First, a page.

I originally wrote a long introduction to this article about Scala Options, but I decided to keep that introduction for a future second article in this series. For this article I’ll just say:
- idiomatic Scala code involves never using null values
- because you never use nulls, it’s important for you to become an expert at using
- initially you may want to use match expressions to handle
- as you become more proficient with Scala and Options, you’ll find that match expressions tend to be verbose
- becoming proficient with higher-order functions (HOFs) like
fold, and many others are the cure for that verbosity
This scala-lang.org documentation page shares a good reason to use “sealed” traits and classes: When you created sealed traits, the compiler can easily tell all of the subtypes of your class or trait, and as just one benefit, you don’t need to add a default, “catch-all” case in your Scala
Scala FAQ: How can I use regular expression (regex) pattern matching in a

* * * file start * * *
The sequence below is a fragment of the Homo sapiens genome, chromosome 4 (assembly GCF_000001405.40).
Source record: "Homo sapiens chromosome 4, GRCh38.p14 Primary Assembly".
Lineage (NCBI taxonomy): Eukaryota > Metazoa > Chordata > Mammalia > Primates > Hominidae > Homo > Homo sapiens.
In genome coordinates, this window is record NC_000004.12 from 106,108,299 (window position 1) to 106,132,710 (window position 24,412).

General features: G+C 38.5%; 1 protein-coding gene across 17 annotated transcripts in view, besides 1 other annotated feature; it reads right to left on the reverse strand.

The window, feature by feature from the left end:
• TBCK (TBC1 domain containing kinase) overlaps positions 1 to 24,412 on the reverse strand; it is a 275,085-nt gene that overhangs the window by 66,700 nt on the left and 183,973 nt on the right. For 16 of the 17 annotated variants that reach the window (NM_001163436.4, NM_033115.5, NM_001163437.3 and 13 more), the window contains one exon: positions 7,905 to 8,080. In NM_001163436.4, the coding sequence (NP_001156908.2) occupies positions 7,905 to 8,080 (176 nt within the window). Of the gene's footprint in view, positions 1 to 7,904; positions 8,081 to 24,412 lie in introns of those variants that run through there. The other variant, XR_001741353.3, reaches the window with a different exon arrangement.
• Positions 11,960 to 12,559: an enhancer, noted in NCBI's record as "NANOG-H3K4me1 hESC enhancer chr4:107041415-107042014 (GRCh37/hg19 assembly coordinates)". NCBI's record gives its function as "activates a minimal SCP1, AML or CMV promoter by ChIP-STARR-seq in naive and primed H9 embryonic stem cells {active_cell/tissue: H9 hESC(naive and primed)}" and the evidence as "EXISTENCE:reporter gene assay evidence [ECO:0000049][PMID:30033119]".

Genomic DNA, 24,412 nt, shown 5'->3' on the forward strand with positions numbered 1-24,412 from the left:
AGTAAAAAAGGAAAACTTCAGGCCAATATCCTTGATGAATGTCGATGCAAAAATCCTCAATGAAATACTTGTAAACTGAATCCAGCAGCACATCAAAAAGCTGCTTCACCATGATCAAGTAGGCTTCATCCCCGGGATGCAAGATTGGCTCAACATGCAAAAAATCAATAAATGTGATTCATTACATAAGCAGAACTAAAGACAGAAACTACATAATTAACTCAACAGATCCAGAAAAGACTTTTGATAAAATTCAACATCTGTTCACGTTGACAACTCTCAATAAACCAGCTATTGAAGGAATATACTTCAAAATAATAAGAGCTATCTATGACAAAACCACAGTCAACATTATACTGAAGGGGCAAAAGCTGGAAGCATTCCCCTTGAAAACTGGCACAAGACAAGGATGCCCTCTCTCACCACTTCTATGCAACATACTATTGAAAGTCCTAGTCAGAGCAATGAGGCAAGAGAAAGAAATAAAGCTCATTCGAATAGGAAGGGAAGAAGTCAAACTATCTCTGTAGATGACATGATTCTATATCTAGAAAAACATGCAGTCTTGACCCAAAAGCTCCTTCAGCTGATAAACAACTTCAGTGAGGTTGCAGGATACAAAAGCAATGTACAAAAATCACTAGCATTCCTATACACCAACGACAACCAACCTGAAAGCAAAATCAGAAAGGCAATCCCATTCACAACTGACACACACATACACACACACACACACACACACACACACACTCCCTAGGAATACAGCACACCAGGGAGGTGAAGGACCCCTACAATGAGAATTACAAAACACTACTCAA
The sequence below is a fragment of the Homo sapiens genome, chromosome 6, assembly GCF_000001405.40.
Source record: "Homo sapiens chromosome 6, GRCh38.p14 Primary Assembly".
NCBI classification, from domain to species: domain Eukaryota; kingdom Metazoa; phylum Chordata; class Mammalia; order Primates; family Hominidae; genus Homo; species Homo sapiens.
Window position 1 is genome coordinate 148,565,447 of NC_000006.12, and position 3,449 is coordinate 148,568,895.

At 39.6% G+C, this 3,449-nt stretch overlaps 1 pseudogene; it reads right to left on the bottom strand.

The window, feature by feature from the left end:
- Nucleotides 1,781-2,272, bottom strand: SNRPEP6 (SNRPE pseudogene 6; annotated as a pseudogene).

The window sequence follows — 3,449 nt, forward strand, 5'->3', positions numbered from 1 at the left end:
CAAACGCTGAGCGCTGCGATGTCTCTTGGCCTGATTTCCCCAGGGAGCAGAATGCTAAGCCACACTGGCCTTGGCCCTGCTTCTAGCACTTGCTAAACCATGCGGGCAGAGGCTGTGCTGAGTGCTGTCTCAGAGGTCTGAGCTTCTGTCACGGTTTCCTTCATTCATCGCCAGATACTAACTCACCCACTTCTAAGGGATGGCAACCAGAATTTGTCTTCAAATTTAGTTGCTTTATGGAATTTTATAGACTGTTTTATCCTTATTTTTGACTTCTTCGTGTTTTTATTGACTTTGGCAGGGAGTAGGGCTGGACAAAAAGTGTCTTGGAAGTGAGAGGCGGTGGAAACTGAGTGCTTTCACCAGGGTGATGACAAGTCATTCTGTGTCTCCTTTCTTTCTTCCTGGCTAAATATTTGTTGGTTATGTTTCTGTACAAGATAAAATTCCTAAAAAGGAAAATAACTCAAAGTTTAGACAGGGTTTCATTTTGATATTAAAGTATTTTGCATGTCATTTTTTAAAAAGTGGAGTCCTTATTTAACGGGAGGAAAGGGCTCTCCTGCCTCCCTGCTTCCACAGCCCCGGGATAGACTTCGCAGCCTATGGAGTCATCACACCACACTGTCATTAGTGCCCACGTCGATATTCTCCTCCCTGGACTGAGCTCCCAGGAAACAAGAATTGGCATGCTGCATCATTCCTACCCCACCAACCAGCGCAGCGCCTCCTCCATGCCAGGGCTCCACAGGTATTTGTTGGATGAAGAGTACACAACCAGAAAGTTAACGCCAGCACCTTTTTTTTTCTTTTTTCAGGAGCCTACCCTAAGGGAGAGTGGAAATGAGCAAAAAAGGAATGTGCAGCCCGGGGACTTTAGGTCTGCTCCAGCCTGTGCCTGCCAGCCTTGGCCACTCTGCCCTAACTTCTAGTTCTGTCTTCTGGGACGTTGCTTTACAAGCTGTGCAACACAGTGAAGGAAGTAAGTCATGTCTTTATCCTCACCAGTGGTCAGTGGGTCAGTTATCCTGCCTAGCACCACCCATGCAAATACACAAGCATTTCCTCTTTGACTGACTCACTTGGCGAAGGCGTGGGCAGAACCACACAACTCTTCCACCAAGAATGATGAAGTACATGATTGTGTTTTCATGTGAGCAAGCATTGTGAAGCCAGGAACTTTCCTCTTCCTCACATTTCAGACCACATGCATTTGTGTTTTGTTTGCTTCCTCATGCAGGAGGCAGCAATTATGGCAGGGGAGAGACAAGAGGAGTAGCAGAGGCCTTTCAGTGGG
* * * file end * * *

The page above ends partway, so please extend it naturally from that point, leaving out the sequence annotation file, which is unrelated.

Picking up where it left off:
match expression (a Scala match/case expression)?
As I wrote in my Scala sed class post earlier today, Jon Pretty’s Kaleidoscope project lets you use string pattern-matching code in Scala
match expressions. This enables regex pattern-matching code like this:
Table of Contents
This is an excerpt from the Scala Cookbook (partially modified for the internet). This is Recipe 20.6, “Scala best practice: How to use the Option/Some/None pattern.”Back to top
For a variety of reasons, including removing
null values from your Scala code, you want to use what I call the Option/Some/None pattern. Or, if you’re interested in a problem (exception) that occurred while processing code, you may want to return Try/Success/Failure from a method instead of Option/Some/None.
This is an excerpt from the Scala Cookbook (partially modified for the internet). This is Recipe 20.4, “Scala best practice: Use match expressions and pattern matching.”Back to top
Match expressions (and pattern matching) are a major feature of the Scala programming language, and you want to see examples of the many ways to use them.Back to top
Match expressions (match/case statements) and pattern matching are a major feature of the Scala language. If you’re coming to Scala from Java, the most obvious uses are:Back to top
An interesting story on the Scala phrase, “flatMap that sh*t”, from SO.